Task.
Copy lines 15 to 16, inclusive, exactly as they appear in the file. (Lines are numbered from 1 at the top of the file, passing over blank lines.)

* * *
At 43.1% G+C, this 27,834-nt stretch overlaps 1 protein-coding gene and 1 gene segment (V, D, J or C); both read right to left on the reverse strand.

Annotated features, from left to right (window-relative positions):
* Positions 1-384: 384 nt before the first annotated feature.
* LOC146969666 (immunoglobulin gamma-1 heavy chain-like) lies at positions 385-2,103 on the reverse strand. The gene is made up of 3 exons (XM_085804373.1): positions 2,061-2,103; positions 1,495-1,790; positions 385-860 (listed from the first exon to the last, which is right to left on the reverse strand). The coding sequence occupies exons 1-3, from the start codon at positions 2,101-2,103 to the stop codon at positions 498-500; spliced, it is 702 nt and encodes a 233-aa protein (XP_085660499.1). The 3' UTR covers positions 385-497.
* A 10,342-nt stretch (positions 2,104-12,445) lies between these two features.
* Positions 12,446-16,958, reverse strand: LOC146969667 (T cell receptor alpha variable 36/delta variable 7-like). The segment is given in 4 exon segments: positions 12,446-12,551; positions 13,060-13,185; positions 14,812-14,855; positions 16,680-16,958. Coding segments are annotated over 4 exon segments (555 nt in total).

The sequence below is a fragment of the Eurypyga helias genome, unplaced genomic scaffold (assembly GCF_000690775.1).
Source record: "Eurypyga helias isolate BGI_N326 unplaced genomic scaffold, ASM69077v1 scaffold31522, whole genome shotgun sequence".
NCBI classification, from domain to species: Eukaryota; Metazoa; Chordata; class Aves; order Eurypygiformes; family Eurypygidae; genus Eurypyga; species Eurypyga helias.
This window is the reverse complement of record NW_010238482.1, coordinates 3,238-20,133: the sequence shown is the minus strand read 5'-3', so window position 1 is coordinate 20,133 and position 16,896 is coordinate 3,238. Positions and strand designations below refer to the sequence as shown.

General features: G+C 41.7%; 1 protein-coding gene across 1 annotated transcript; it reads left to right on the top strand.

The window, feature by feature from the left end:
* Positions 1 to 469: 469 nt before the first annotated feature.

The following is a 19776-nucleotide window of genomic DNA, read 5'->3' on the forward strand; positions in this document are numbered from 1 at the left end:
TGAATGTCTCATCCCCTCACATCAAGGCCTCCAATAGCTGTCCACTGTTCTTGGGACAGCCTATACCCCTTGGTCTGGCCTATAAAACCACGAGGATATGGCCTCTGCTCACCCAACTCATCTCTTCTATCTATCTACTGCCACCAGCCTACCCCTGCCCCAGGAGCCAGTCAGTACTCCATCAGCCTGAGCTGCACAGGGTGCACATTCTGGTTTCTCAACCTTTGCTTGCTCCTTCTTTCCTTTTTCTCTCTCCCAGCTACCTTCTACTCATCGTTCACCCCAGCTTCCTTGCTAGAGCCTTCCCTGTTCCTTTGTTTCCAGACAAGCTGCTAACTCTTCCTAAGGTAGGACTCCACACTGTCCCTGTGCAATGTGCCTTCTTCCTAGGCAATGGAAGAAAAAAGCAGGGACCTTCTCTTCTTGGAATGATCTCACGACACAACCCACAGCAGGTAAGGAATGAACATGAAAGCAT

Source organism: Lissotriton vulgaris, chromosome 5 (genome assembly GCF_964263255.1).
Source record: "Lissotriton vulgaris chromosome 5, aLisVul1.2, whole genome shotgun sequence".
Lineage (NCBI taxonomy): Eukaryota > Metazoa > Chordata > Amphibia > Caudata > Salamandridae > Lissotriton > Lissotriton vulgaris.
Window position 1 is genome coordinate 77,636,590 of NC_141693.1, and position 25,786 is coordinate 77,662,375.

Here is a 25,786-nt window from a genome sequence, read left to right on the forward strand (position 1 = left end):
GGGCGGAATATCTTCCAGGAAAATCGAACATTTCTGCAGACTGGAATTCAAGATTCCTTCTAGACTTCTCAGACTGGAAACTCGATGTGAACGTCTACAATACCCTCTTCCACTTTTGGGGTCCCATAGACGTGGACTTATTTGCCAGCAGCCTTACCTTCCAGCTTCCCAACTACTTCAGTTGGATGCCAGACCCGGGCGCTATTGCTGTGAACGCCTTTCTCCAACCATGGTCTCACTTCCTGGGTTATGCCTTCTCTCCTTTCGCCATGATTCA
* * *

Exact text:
TGAATGTCTCATCCCCTCACATCAAGGCCTCCAATAGCTGTCCACTGTTCTTGGGACAGCCTATACCCCTTGGTCTGGCCTATAAAACCACGAGGATATGGCCTCTGCTCACCCAACTCATCTCTTCTATCTATCTACTGCCACCAGCCTACCCCTGCCCCAGGAGCCAGTCAGTACTCCATCAGCCTGAGCTGCACAGGGTGCACATTCTGGTTTCTCAACCTTTGCTTGCTCCTTCTTTCCTTTTTCTCTCTCCCAGCTACCTTCTACTCATCGTTCACCCCAGCTTCCTTGCTAGAGCCTTCCCTGTTCCTTTGTTTCCAGACAAGCTGCTAACTCTTCCTAAGGTAGGACTCCACACTGTCCCTGTGCAATGTGCCTTCTTCCTAGGCAATGGAAGAAAAAAGCAGGGACCTTCTCTTCTTGGAATGATCTCACGACACAACCCACAGCAGGTAAGGAATGAACATGAAAGCAT

Source organism: Lissotriton vulgaris, chromosome 5 (genome assembly GCF_964263255.1).